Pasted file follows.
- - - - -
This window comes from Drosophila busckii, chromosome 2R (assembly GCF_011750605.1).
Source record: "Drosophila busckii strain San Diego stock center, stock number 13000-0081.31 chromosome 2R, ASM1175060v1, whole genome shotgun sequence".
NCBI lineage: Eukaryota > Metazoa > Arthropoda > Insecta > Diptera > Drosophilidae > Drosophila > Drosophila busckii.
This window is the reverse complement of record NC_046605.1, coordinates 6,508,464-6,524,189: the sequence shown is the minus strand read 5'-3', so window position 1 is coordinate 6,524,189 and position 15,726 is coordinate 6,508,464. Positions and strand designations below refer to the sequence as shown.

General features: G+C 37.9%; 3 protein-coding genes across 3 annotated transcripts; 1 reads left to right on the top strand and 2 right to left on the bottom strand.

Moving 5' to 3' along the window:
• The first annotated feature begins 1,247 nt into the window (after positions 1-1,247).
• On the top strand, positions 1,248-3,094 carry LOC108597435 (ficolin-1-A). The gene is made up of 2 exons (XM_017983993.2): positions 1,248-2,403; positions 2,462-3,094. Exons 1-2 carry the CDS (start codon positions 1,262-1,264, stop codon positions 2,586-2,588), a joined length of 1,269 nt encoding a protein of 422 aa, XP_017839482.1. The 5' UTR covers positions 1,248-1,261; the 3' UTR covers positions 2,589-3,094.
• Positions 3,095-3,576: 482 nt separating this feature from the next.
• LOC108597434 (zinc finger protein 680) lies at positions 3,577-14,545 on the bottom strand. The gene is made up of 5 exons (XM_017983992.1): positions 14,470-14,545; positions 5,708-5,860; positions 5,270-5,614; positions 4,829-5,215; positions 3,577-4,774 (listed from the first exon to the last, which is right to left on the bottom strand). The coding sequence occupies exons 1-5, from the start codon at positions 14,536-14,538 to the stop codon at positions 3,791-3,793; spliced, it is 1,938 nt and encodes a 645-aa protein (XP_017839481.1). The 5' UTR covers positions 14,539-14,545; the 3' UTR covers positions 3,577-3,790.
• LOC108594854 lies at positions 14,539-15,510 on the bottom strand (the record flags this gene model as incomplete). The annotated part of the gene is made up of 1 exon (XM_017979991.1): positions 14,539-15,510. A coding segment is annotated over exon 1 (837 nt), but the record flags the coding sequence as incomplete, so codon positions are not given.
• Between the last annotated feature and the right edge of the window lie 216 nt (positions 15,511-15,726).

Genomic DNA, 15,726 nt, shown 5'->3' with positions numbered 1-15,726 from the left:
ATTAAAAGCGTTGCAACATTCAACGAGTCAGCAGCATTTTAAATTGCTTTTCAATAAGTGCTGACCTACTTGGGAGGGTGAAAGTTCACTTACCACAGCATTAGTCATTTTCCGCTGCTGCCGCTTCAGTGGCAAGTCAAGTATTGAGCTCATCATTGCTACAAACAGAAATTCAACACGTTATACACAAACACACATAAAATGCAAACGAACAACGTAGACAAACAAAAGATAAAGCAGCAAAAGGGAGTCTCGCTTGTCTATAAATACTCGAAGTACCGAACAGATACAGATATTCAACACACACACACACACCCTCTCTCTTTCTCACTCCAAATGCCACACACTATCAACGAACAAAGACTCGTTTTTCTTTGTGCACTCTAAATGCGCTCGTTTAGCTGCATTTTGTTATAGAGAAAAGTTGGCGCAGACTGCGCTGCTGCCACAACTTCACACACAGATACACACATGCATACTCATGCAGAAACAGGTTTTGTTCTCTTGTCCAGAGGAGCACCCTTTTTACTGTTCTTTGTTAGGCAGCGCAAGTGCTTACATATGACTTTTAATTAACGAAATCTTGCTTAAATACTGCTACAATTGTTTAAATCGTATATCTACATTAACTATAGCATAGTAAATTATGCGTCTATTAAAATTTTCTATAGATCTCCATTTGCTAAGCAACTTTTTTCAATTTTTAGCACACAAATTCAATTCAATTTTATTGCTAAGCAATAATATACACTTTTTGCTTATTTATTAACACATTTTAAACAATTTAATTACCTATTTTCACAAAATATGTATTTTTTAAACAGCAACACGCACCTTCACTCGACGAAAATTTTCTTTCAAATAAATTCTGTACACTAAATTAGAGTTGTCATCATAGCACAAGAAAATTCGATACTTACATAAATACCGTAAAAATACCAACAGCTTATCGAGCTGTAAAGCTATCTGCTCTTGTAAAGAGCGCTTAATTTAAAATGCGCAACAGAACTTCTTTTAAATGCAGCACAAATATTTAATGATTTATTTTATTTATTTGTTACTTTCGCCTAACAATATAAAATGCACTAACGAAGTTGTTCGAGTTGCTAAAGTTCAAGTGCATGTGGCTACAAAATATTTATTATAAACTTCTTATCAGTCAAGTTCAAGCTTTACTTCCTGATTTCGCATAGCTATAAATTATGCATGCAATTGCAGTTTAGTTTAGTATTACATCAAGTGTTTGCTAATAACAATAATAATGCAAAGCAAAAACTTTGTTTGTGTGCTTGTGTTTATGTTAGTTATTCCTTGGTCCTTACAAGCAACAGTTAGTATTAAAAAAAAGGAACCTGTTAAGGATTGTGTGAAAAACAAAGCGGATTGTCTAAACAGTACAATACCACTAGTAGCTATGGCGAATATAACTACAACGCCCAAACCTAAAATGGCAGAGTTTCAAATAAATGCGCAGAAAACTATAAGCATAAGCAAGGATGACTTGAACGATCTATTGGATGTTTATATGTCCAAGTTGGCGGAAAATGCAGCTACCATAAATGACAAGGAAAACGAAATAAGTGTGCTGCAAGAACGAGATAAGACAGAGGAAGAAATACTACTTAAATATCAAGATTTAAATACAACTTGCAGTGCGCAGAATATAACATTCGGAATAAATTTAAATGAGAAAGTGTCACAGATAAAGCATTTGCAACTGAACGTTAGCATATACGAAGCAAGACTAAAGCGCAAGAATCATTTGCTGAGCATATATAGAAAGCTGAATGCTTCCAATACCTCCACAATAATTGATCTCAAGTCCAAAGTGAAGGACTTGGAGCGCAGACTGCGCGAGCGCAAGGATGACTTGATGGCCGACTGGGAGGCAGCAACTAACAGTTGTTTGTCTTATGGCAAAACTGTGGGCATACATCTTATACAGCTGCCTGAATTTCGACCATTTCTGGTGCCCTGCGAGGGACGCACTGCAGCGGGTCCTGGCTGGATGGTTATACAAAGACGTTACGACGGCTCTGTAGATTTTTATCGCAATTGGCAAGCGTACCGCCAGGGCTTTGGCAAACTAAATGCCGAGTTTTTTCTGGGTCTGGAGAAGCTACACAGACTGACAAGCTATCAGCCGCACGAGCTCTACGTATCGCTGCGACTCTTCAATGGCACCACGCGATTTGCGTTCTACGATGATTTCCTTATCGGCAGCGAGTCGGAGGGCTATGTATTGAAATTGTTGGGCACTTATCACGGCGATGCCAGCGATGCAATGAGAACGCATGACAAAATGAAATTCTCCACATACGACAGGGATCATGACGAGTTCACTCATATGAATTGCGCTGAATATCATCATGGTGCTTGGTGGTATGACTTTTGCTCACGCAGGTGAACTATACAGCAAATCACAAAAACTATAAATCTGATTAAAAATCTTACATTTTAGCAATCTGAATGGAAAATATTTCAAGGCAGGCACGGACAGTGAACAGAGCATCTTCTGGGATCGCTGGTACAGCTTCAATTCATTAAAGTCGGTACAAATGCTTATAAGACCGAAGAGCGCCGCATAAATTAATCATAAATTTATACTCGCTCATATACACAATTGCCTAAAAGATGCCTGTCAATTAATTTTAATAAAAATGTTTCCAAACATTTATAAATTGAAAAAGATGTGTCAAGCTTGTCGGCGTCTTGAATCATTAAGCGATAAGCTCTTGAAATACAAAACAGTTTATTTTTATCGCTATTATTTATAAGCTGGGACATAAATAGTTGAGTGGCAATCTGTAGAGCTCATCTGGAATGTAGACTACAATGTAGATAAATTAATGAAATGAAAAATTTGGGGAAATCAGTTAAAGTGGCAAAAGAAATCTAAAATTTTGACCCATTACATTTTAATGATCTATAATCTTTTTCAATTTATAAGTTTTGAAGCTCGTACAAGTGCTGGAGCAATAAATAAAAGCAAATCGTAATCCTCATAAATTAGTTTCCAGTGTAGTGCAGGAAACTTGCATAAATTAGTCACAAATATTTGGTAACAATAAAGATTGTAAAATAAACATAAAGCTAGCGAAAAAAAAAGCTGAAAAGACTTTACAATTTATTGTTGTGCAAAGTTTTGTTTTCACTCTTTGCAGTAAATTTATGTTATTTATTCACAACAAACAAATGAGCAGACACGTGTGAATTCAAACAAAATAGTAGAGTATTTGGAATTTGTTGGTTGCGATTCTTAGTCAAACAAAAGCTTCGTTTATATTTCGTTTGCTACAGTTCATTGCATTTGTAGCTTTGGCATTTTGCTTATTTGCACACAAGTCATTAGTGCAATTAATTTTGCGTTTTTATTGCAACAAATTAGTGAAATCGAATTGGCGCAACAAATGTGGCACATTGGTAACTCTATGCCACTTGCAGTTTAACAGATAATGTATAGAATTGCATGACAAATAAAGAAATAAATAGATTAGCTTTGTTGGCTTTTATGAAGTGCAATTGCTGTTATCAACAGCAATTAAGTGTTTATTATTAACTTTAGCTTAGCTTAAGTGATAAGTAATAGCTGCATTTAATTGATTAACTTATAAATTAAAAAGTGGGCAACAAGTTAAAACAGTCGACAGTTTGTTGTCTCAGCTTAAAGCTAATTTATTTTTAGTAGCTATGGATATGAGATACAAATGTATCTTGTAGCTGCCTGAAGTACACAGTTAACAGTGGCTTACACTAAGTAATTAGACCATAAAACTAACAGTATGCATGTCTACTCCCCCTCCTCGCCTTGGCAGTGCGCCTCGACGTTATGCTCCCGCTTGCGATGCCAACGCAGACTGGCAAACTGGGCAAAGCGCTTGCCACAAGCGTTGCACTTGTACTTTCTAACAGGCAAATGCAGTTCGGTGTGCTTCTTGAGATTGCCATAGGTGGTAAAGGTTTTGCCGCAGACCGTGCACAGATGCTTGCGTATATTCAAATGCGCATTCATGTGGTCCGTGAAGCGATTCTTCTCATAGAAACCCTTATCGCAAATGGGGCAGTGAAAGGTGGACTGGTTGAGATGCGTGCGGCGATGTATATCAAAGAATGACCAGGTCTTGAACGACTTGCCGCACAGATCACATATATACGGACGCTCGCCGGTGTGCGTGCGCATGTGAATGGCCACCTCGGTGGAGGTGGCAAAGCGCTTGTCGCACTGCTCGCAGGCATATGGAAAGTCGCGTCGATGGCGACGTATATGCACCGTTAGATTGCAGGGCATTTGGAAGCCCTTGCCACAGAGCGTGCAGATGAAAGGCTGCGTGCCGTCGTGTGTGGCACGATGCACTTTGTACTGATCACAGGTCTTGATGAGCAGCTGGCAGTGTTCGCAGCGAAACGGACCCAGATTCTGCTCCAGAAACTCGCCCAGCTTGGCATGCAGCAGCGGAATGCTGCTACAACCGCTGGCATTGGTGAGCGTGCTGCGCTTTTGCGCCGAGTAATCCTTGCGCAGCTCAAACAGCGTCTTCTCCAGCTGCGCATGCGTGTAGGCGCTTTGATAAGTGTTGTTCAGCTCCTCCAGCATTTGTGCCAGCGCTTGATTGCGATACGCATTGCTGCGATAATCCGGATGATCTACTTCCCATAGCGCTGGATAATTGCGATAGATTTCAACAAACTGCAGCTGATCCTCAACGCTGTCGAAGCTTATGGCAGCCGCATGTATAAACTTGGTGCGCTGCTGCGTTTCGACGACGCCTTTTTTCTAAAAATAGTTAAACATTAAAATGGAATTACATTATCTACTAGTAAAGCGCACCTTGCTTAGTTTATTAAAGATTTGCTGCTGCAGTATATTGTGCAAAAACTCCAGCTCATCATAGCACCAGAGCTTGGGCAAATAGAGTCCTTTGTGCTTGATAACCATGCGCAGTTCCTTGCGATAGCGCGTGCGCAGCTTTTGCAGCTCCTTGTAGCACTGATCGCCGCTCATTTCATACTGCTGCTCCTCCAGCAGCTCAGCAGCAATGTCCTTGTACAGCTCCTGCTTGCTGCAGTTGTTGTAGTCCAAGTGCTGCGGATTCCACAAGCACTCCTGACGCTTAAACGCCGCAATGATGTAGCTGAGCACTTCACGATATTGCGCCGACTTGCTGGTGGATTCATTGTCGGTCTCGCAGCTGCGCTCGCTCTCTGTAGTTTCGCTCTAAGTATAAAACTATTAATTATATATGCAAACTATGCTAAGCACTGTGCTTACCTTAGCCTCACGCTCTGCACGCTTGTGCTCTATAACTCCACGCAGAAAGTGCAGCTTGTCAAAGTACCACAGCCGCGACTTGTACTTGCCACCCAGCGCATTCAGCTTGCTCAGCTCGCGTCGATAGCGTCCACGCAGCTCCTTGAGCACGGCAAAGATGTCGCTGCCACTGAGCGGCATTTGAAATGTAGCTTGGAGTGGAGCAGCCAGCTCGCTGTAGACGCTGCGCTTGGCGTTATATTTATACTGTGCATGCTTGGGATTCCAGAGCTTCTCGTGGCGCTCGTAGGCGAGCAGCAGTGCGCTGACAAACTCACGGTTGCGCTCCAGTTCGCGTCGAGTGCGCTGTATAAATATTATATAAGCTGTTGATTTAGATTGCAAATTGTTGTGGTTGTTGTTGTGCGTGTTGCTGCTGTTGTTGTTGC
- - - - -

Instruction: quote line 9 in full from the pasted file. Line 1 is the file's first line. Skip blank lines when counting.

• Positions 3,095-3,576: 482 nt separating this feature from the next.